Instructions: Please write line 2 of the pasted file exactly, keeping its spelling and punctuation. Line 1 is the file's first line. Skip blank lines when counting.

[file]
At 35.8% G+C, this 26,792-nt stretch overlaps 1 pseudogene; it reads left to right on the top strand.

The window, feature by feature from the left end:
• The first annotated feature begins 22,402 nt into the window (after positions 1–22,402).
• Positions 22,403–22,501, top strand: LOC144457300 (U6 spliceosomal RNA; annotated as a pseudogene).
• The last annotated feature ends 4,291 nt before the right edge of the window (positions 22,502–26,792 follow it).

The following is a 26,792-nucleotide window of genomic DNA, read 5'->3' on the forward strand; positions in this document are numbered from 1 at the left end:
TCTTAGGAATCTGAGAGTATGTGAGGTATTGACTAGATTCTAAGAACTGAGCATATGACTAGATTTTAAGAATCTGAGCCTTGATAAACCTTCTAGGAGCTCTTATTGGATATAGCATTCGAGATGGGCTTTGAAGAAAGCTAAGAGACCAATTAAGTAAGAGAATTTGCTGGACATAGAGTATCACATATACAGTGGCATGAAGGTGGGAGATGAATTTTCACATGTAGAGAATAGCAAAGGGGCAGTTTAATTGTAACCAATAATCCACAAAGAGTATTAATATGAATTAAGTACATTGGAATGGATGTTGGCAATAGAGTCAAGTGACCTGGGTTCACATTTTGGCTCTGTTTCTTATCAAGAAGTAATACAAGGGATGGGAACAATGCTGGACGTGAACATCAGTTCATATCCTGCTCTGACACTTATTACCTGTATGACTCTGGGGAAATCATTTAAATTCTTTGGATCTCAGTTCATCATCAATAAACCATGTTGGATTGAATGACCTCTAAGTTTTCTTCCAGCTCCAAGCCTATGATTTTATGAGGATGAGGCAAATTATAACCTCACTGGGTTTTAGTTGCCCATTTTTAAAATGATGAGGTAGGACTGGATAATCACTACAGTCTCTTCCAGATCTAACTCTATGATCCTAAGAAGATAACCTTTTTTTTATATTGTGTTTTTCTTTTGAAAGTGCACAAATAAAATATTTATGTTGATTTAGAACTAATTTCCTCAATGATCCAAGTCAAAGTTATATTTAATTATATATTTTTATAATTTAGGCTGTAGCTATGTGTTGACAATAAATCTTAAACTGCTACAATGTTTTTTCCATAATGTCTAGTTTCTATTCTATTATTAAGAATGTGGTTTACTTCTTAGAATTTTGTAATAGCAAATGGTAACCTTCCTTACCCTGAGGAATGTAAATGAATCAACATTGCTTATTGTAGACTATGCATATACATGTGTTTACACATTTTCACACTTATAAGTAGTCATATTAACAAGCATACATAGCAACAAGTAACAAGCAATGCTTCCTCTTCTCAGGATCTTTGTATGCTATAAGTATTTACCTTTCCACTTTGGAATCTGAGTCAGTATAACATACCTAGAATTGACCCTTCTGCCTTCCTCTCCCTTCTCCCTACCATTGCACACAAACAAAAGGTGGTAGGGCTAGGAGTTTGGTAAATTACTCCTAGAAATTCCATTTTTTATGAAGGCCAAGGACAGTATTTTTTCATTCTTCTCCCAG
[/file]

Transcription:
The window, feature by feature from the left end: